where ηcav and ηCNT are collection efficiencies for the cavity mode and direct nanotube emission, respectively (Supplementary Note 1). A conservative estimate of β is made by taking the largest possible value of the ratio ηcav/ηCNT. We let ηcav=1, supposing that all of the light emitted from the cavity mode into the upper hemisphere is collected by the objective. For the direct nanotube emission, we use the dipole radiation pattern as if the nanotube is emitting into free space, although we expect higher collection efficiencies because of reduced emission rate for in-plane directions caused by the photonic bandgap. This results in ηCNT=0.49 with the numerical aperture of 0.8 for the objective lens. Using these values and the fitting parameters for the data shown in Fig. 4a,b, we obtain β=0.85.
It is remarkable that the value of β is already comparable with those for the well-established quantum-dot microcavity systems17,18,27,28,29, particularly because the Purcell effect is limited by the broad line width of nanotube emitters30. Nevertheless, such a high value of β is reasonable because of ultralow mode-volume of the air-mode cavities. From the FDTD calculation shown in Fig. 1d, mode volume V=2.37 × 10−2(λ/n)3 is obtained, where λ=1.38 μm is the cavity resonance wavelength, and n=1 is the index of refraction for air. The maximum spontaneous emission enhancement factor is given by F=(3λ3Qe)/(4π2n3V)=316, where we use Q of the emitter Qe=99 instead of the cavity Q, as the nanotube emission line width is much wider than the cavity line width30. Even at the top surface of the nanobeam where the nanotubes are placed, an enhancement factor over 100 is obtained within the centre air-hole, easily explaining the observed high β.
Finally, we would like to comment on the behaviour at higher powers. In Fig. 4e, power dependence of the centre wavelengths for the cavity mode and the nanotube peak are plotted. The cavity redshifts linearly with power due to heating17, while the nanotube peak blueshifts as observed previously14. As a result, the cavity mode and the nanotube emission become detuned, and therefore the coupling becomes weaker. At the highest power, the detuning is 8.8 nm, and this is likely the cause of the sublinear increase of cavity mode emission at high powers (Fig. 4c).
Although we did not find any signs of laser oscillations so far, with such an efficient coupling, it is expected that optimisation of cavity design and fabrication would ultimately lead to lasing of individual carbon nanotubes. The air-mode cavities with ultralow mode-volumes should also allow higher coupling efficiencies for other low-dimensional materials with weak dielectric screening31,32.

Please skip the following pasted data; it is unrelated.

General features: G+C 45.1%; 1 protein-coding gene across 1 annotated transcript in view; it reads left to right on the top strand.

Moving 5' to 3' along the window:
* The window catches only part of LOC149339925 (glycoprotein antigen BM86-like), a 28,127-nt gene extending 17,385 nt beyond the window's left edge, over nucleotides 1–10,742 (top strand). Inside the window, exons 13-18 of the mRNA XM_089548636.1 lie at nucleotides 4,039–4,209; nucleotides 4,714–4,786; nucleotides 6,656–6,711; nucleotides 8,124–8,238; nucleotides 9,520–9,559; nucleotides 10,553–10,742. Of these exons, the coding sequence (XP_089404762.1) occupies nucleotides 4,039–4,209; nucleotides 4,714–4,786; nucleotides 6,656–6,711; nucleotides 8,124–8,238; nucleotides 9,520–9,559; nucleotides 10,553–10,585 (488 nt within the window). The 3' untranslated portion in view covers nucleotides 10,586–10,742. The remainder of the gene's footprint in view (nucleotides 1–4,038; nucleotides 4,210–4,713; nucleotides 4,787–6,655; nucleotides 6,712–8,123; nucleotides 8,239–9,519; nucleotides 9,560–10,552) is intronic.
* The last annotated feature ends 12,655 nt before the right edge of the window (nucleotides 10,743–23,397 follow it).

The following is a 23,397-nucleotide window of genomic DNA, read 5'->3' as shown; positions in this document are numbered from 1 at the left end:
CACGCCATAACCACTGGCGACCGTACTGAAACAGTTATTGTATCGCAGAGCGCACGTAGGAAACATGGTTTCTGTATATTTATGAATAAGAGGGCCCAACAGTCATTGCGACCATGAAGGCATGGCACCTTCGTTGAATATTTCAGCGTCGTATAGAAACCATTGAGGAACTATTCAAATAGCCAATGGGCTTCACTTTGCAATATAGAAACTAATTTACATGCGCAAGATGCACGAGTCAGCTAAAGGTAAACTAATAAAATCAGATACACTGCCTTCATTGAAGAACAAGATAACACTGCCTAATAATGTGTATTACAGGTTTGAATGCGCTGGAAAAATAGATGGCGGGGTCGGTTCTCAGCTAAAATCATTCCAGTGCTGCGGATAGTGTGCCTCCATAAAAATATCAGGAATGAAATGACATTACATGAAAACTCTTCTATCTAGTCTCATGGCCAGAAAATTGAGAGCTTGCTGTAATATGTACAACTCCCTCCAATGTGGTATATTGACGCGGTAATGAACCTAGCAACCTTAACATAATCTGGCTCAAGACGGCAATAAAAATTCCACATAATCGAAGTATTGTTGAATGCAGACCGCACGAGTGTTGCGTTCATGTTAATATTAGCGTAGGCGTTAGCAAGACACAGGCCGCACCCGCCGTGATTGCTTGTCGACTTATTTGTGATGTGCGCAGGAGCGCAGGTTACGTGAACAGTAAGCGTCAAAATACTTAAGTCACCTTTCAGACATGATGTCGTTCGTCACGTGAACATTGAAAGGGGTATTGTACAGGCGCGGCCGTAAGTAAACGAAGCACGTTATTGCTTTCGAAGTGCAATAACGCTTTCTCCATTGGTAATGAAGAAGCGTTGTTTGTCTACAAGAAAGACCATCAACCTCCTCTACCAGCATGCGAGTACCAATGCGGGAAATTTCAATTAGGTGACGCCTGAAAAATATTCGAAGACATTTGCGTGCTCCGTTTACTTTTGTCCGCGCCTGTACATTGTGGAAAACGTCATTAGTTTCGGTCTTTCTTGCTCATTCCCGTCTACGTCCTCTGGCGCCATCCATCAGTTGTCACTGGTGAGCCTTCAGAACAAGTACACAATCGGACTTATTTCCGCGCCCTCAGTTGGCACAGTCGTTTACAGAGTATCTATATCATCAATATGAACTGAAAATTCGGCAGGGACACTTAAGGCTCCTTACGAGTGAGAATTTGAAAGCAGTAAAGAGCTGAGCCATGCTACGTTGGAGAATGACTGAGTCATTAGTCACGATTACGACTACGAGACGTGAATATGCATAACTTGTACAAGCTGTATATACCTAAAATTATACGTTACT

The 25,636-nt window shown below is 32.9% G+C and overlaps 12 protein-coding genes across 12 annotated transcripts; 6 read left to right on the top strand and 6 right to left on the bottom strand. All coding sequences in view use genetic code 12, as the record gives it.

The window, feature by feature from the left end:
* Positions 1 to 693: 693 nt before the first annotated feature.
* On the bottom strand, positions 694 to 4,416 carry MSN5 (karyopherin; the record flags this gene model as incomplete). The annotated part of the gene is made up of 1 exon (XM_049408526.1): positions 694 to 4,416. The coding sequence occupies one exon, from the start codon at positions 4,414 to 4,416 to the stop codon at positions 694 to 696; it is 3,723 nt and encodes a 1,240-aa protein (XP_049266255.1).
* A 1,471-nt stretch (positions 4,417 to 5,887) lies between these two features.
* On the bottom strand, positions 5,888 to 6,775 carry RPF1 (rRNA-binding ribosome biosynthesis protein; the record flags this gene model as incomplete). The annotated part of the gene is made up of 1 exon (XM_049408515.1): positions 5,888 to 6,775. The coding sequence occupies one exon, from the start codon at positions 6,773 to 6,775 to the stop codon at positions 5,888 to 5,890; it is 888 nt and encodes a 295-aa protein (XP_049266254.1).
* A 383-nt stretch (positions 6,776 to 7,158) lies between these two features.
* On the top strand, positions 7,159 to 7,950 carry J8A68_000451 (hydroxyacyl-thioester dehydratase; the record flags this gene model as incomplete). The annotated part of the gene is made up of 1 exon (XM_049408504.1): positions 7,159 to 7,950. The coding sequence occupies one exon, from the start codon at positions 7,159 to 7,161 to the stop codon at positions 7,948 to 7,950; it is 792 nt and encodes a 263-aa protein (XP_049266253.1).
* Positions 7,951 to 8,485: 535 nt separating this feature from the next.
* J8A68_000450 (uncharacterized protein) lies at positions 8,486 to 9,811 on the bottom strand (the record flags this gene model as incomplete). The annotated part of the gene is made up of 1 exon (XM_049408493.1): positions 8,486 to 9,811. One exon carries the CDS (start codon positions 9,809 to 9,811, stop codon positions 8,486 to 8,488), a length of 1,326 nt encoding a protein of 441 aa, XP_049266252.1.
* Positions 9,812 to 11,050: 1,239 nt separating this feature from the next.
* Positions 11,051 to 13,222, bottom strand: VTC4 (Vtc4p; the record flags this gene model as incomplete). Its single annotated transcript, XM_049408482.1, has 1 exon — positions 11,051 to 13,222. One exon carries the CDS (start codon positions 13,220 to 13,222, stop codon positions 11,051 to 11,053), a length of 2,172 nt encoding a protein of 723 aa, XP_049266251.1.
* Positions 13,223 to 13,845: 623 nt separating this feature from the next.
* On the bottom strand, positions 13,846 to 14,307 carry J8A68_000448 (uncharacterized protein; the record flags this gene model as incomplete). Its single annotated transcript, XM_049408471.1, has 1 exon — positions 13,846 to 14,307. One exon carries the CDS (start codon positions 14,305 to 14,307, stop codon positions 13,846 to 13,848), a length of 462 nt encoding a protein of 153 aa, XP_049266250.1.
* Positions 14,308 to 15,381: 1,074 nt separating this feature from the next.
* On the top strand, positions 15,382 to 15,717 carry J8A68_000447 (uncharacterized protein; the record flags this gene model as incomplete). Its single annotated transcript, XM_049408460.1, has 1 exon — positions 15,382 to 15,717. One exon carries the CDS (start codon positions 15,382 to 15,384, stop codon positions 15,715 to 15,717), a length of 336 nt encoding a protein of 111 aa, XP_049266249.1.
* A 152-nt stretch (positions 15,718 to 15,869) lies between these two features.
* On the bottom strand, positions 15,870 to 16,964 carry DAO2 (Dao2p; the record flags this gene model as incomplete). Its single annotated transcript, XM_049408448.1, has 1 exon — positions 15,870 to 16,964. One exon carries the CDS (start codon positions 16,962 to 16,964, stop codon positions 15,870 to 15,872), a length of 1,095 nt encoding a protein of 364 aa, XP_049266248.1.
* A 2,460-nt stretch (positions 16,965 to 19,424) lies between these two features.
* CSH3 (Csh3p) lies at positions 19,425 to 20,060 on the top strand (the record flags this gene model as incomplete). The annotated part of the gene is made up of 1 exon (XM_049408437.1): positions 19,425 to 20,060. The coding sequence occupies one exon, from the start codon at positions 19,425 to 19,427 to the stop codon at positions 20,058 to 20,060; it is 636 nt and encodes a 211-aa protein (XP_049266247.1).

Photonic crystal nanobeam fabrication
We fabricate the photonic crystal nanobeam cavities from silicon-on-insulator substrates with 260 nm of top Si layer and 2 μm of buried oxide. Electron beam lithography and dry etching processes are used to form the nanobeam structure with a width of 670 nm, and the buried oxide layer is removed by wet etching. The cavities are designed to have reduced or increased lattice constant in a parabolic manner9,10,18 over 12 periods for dielectric-mode and air-mode cavities, respectively. The lattice constants and the hole sizes have been chosen to match the nanotube emission wavelengths.
The emission properties of devices are characterised using a home-built confocal microspectroscopy system14,21. The objective lens has a numerical aperture of 0.8 and a working distance of 3.4 mm, and a pinhole corresponding to ~3 μm diameter at the image plane is used for confocal collection. The samples are excited with a wavelength-tunable continuous-wave Ti:sapphire laser, and PL is detected by an InGaAs photodiode array attached to a spectrometer. The laser polarisation angle is adjusted to maximise the PL signal unless otherwise noted, and all measurements are done in air at room temperature. The samples are mounted on an automated three-dimensional stage, allowing for thousands of devices to be interrogated overnight to identify devices coupled to single nanotube emitters.
How to cite this article: Miura, R. et al. Ultralow mode-volume photonic crystal nanobeam cavities for high-efficiency coupling to individual carbon nanotube emitters. Nat. Commun. 5:5580 doi: 10.1038/ncomms6580 (2014).
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This work was supported by SCOPE, KAKENHI (24340066, 24654084, 26610080, 26870167), Asahi Glass Foundation, Canon Foundation, KDDI Foundation, as well as the Project for Developing Innovation Systems and the Photon Frontier Network Program of MEXT, Japan. A.I. is supported by MERIT and JSPS Research Fellowship. The devices were fabricated at the Center for Nano Lithography & Analysis at The University of Tokyo.
The authors declare no competing financial interests.
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Miura, R., Imamura, S., Ohta, R. et al. Ultralow mode-volume photonic crystal nanobeam cavities for high-efficiency coupling to individual carbon nanotube emitters. Nat Commun 5, 5580 (2014). https://doi.org/10.1038/ncomms6580